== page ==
The first personal computer Ethernet LAN adapter was shipped by 3Com on September 29, 1982 using the first Ethernet silicon chip from SEEQ Technology. Bob Metcalfe created the original Ethernet specification at Xerox PARC and later went on to found 3Com. In the October 31, 1994 issue of the magazine InfoWorld, Bob Metcalfe explained that Ethernet got its name "when I was writing a memo at the Xerox Palo Alto Research Center on May 22, 1973. Until then I had been calling our proposed multimegabit LAN the Alto Aloha Network. The purpose of the Alto Aloha Network was to connect experimental personal computers called Altos. And it used randomized retransmission ideas from the University of Hawaii's Aloha System packet radio network, circa 1970. The word ether came from luminiferous ether ” the omnipresent passive medium once theorized to carry electromagnetic waves through space, in particular light from the Sun to the Earth. Around the time of Einstein's Theory of Relativity, the light- bearing ether was proven not to exist. So, in naming our LAN's omnipresent passive medium, then a coaxial cable, which would propagate electromagnetic waves, namely data packets, I chose to recycle ether. Hence, Ethernet."

According to Metcalfe, "Ethernet has been renamed repeatedly since 1973. In 1976, when Xerox began turning Ethernet into a product at 20 million bits per second (Mbps), we called it The Xerox Wire. When Digital, Intel, and Xerox decided in 1979 to make it a LAN standard at 10 Mbps, they went back to Ethernet. IEEE tried calling its Ethernet standard 802.3 CSMA/CD ” carrier sense multiple access with collision detection. And as the 802.3 standard evolved, it picked up such names as Thick Ethernet (IEEE 10Base-5), Thin Ethernet (10Base-2), Twisted Ethernet (10Base-T), and now Fast Ethernet (100Base-T)."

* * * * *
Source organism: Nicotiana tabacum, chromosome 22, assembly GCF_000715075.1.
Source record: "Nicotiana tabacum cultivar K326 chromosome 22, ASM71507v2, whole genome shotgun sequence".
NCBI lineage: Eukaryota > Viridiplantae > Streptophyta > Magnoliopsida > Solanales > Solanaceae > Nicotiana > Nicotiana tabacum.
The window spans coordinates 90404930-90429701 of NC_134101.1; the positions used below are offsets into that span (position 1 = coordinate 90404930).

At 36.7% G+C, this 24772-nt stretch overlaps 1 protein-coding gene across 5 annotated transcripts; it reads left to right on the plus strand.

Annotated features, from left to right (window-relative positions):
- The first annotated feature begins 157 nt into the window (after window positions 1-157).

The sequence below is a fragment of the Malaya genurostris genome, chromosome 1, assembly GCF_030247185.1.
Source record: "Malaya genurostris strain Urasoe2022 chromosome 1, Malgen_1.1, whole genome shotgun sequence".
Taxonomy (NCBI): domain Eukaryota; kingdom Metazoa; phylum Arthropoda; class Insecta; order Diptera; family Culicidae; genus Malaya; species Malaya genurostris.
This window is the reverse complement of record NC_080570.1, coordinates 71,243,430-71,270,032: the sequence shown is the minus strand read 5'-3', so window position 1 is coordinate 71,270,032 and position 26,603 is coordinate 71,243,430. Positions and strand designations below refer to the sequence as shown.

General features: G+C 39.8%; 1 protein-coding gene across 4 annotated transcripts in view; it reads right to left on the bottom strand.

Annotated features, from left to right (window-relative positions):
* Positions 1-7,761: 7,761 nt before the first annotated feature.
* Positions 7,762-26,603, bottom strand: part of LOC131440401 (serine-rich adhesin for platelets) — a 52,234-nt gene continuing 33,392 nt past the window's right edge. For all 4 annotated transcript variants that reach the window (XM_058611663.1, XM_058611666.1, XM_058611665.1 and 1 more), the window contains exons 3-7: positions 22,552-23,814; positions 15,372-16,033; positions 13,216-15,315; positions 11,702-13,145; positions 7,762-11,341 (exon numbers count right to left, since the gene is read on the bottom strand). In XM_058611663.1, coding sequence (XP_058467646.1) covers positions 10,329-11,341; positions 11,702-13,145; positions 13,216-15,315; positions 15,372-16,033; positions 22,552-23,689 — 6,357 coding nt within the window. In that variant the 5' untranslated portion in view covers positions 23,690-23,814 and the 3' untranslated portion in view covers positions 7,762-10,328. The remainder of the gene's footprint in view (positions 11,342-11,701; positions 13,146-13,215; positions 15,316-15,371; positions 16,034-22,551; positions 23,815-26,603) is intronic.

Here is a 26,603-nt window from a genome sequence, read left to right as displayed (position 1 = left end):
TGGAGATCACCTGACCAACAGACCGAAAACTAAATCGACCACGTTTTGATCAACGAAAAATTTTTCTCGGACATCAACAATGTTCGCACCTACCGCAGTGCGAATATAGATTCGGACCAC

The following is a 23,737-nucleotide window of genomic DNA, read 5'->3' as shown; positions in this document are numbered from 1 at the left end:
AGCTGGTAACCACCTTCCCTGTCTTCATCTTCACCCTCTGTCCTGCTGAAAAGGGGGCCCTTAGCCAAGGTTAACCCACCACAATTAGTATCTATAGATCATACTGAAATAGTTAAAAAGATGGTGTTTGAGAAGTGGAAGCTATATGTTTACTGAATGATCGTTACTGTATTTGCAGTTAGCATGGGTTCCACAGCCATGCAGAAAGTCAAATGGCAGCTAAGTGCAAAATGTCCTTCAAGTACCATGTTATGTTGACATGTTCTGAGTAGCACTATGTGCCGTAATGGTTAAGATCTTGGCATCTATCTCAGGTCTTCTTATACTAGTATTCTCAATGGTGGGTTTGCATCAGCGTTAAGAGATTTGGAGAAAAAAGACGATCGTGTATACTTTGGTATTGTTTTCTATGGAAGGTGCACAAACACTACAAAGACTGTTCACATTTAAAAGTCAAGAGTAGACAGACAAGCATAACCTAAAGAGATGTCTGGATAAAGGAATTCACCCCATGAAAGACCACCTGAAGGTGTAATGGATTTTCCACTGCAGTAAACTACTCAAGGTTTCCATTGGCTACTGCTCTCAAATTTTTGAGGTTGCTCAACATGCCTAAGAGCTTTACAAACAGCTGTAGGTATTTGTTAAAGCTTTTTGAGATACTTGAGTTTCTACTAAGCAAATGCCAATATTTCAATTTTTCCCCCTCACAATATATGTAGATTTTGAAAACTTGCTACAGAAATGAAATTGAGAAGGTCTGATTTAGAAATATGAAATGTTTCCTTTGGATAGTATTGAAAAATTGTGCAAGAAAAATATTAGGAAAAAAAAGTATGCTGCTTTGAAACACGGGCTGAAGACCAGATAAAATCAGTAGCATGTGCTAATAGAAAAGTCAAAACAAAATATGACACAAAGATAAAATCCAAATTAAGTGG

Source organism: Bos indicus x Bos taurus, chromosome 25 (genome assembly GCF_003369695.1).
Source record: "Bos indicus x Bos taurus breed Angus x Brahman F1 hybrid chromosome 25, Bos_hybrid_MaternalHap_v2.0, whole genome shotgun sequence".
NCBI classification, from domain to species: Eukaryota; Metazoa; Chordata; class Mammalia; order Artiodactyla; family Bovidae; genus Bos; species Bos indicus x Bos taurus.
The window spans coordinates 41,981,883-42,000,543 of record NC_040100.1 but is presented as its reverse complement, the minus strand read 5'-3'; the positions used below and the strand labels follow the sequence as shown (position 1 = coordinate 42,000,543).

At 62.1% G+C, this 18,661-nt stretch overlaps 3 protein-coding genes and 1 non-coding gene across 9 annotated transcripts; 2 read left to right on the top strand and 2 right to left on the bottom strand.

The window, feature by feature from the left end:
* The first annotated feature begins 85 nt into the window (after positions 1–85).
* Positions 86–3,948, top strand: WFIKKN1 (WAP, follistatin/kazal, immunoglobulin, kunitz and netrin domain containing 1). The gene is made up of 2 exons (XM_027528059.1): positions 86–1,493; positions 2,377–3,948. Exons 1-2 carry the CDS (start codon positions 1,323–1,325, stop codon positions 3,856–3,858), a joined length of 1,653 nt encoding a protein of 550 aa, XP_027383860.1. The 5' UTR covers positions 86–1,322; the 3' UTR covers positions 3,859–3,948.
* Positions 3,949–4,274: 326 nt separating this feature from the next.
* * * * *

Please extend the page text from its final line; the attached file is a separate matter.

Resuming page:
Ethernet PC cards now come in a couple of basic varieties ” for connecting to an Ethernet LAN via coaxial cable or via two twisted pairs of phone wires, called 10Base-T. See also 10Base-T, Collision Domain, Ethernet Controller, Ethernet Identification Number, Ethernet Switch, Ethertalk, Frame, Gigabit Ethernet, Luminiferous Ether, Thinnet and Token Ring.

The May 22, 2003 issue of my favorite magazine, the Economist, had an article on Ethernet. I excerpt it because it's so good: "WHEN Ethernet, now by far the most popular way of distributing data around local networks, was devised by Bob Metcalfe in a memo on May 22, 1973, at Xerox's celebrated Palo Alto Research Centre (PARC), it was designed to send data at about three megabits per second. Today, one gigabit per second Ethernet is common and speeds of 100 gigabits per second are being developed. The vast majority of the Internet's traffic begins and ends its journey on Ethernet networks, which are found in nearly every office network and home broadband connection. It was not supposed to be this way. Few imagined that this particular networking protocol would last as long as it has. Indeed, the landscape is littered with better-financed, better- backed rival protocols that failed against Ethernet. IBM's Token Ring system is one famous casualty . Asynchronous Transfer Mode, supported by the telephone industry, is another. So the case of Ethernet is worth examining: the reasons for its longevity may offer lessons to the information-technology industry. Keep it simple, stupid. The first reason is simplicity. Ethernet never presupposed what sort of medium the data would travel over, be it coaxial cable or radio waves (hence the term "ether" to describe some undefined path). That made it flexible, able to incorporate improvements without challenging its fundamental design.